Thursday, May 21, 2009

Maybe it's not the pitching

Red Sox pitchers, entering play Wednesday, had accumulated an ERA of 4.68. Red Sox starting pitchers, entering play Wednesday, had accumulated an ERA of 5.59.

Starting pitching was supposed to be the strength of this Red Sox team. Now, all of a sudden, we're getting all excited because Josh Beckett and Justin Masterson are turning in back-to-back "hardly dominant" but effective starts. Beckett has an ERA of 5.85. Jon Lester has an ERA of 6.51. Brad Penny, going into his start Wednesday, had an ERA of 6.69.

There's only so much pitchers can do, though. If they strike a guy out, great -- and Red Sox pitchers have 285 strikeouts, second-best in the American League. If they walk a guy, that's not great -- and Red Sox pitchers have 149 walks, fourth-worst in the American League. (Their strikeout-to-walk ratio is 191, just slightly above the league average.)

But if the ball gets put in play, then what happens? Couldn't defense play as much of a role in this as pitching? The Rangers and Mariners have played their way into contention on the strength of great defense. The Red Sox, as it turns out, have shot themselves in the foot with lousy defense at key positions.

Here's one indication: The Red Sox pitching staff has an opponents' BAPIP (batting average on balls put in play) of .311, 11 points higher than the league average. Lester's opponents' BAPIP is .385; Beckett's is .352. Even Justin Masterson's is .350 -- and he's a sinkerball pitcher who should be seeing infielders feast on the ground balls he's inducing.

Here's another: Ultimate zone rating.

Like a few of the stats that are making their way into the public consciousness -- or, say, football's quarterback rating -- it's difficult to define Ultimate Zone Rating. The basic idea is to measure the number of outs a player records (and, thus, the number of runs a player prevents) in his particular area of the field.

Suffice to say, a fielder with an UZR of 4.0 has saved his team approximately four runs; a fielder with an UZR of -4.0 has cost his team approximately four runs.

Let's look at the UZR leaderboard so far this season:

First base
1. Chris Davis, Texas: 3.9
7. Kevin Youkilis: 1.4

Second base
t-1. Ian Kinsler, Texas: 5.4
t-1. Rickie Weeks, Milwaukee: 5.4
10. Dustin Pedroia: 1.4

1. Marco Scutaro, Toronto: 4.9
18. Nick Green: 1.2

Third base
1. Ryan Zimmerman, Washington: 6.7
18. Mike Lowell: -2.0

Right field
1. Jay Bruce, Cincinnati: 8.0
12. J.D. Drew: -0.3

Center field
1. Mike Cameron, Milwaukee: 7.8
9. Jacoby Ellsbury: 0.8

Left field
1. Nyjer Morgan: 8.3
16. Jason Bay: -9.0
(No big-league left fielder has a worse UZR rating than Bay.)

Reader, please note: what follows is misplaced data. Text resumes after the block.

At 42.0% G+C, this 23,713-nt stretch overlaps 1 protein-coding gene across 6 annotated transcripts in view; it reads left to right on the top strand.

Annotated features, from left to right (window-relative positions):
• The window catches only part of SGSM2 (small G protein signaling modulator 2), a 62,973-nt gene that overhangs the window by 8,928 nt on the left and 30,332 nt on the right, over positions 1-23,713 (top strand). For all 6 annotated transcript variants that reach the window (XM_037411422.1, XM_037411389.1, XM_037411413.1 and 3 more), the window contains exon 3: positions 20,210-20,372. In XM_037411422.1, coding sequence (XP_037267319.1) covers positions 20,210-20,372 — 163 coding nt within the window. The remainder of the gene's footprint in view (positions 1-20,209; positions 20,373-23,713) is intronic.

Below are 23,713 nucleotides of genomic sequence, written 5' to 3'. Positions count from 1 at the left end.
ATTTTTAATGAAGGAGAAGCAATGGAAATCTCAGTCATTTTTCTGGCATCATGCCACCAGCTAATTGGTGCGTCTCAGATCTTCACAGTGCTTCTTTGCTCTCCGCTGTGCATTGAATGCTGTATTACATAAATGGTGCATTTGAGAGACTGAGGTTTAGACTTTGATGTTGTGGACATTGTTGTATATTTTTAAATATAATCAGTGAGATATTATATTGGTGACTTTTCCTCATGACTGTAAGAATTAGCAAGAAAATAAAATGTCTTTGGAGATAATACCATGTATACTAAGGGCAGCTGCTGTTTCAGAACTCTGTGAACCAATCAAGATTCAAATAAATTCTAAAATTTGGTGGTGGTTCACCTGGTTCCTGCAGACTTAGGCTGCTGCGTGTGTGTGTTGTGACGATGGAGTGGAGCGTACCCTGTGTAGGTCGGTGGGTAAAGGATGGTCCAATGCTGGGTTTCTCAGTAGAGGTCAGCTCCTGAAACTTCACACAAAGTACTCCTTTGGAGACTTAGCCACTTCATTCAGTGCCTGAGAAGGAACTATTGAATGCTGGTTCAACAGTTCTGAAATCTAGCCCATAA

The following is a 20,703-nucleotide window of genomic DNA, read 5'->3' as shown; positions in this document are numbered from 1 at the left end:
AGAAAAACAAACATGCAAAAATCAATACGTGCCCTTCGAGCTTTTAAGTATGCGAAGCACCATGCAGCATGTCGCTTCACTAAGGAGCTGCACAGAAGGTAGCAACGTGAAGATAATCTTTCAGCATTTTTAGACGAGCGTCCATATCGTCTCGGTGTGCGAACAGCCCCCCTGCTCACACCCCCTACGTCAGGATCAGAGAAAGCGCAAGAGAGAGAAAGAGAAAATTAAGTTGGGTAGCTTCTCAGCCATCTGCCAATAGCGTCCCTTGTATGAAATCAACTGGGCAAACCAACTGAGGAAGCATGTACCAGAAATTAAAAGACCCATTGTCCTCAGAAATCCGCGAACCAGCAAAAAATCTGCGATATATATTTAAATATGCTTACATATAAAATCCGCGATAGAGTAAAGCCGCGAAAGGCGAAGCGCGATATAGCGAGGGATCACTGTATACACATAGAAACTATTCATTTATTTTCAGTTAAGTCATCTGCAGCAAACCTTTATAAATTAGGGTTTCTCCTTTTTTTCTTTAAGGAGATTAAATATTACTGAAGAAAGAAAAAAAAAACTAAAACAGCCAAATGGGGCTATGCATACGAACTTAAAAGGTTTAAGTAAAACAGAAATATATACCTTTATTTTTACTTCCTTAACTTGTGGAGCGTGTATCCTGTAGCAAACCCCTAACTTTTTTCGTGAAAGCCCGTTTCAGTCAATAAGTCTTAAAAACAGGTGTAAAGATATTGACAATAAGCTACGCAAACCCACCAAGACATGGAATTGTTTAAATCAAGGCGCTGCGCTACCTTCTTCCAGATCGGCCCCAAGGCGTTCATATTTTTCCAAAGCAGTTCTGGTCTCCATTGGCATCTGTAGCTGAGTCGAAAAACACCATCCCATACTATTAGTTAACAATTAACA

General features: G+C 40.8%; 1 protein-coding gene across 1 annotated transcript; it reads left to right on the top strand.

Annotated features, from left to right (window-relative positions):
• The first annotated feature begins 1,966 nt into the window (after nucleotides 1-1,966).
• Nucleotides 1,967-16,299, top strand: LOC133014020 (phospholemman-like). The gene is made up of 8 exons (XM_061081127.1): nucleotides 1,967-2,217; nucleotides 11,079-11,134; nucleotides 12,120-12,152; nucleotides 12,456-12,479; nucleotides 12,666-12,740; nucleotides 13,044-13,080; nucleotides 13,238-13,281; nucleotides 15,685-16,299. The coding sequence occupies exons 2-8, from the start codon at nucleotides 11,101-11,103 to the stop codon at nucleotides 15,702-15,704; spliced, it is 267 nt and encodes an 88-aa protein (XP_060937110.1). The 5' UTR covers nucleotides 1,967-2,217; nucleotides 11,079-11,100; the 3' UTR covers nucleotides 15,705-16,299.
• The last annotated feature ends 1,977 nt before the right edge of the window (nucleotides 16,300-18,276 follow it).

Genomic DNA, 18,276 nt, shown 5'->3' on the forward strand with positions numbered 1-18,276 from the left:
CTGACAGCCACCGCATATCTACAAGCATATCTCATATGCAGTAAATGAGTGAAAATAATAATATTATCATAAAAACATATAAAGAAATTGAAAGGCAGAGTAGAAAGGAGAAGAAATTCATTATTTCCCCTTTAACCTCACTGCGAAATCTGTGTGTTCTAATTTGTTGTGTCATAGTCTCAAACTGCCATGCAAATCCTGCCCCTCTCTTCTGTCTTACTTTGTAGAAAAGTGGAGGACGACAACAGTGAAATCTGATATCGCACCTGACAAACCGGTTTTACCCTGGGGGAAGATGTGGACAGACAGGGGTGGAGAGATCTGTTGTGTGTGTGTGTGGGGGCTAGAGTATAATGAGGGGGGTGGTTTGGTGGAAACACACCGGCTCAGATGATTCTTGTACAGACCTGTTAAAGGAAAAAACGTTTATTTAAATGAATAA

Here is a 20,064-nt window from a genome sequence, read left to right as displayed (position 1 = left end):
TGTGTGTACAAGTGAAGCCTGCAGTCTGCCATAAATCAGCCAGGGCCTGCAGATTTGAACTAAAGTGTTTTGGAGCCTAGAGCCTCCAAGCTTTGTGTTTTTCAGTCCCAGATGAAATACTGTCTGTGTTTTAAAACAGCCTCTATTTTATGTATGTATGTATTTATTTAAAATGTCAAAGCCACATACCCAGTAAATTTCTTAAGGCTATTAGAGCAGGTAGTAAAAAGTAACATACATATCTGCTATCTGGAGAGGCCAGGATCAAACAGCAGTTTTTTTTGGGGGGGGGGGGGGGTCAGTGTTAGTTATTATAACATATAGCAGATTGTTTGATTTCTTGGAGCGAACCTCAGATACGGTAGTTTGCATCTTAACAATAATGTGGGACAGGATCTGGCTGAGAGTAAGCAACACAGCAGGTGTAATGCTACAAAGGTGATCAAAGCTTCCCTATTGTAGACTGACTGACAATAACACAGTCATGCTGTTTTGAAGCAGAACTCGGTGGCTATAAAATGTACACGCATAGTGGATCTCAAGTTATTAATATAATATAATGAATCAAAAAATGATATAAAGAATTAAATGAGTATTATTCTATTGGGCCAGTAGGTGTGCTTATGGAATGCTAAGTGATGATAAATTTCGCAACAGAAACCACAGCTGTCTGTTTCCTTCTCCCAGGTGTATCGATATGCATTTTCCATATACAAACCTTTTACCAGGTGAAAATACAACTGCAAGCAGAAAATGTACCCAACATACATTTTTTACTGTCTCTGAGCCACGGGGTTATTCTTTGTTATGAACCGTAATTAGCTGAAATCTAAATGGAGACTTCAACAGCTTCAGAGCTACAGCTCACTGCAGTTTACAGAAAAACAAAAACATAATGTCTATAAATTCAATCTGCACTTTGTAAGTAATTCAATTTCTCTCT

We could try another rating, too: The Fielding Bible's plus-minus rating. Plus-minus measures a player's ability to get outs against an average defensive player at his position. The higher the plus-minus number, the more outs the player has recorded. So far this season:

First base
t-1. Billy Butler, Kansas City: +5
t-1. Kevin Youkilis: +5

Second base
1. Ian Kinsler, Texas: +10
t-8. Dustin Pedroia: +3

1. Marco Scutaro, Toronto: +12
t-19. Nick Green: 0

Third base
1. Ryan Zimmerman, Washington: +13
33. Mike Lowell: -9

Right field
1. Ichiro Suzuki, Seattle: +6
t-3. J.D. Drew: +4

Center field
t-1. Matt Kemp, Los Angeles: +7
t-1. Chris Young, Arizona: +7
22. Jacoby Ellsbury: 0

Left field
t-1. Matt Holliday, Oakland: +7
t-1. Nyjer Morgan, Pittsburgh: +7
31. Jason Bay: -2

By both measures, the Red Sox have gotten average defense in center field (Ellsbury's first-inning catch on the warning track on Wednesday notwithstanding), below-average defense at shortstop, and absolutely miserable defense at third base and in left field.

The thing is, though, Bay and Ellsbury have exactly zero errors to their credit this season. According to the statistic that most influences a pitcher's ERA, Bay and Ellsbury are perfect fielders -- but according to In the outfield, if you don't get to a ball, you almost never get charged with an error -- but that means every ball Bay doesn't get to turns into a hit for which his pitcher is charged.

And remember the Saturday afternoon a week and a half ago when Lester induced what seemed like six straight slow ground balls only to see every single one of them roll into left field between Lowell and Julio Lugo? Lester was charged with six earned runs in that inning despite allowing only one hard-hit ball; no errors were charged to anyone. But if one or two of those ground balls had been fielded and Lester had escaped that inning unscathed, his ERA would be 5.36 right now as opposed to 6.51.

That's how much impact defense can have on a pitching staff.

And that might be why Boston pitchers are having so much trouble.

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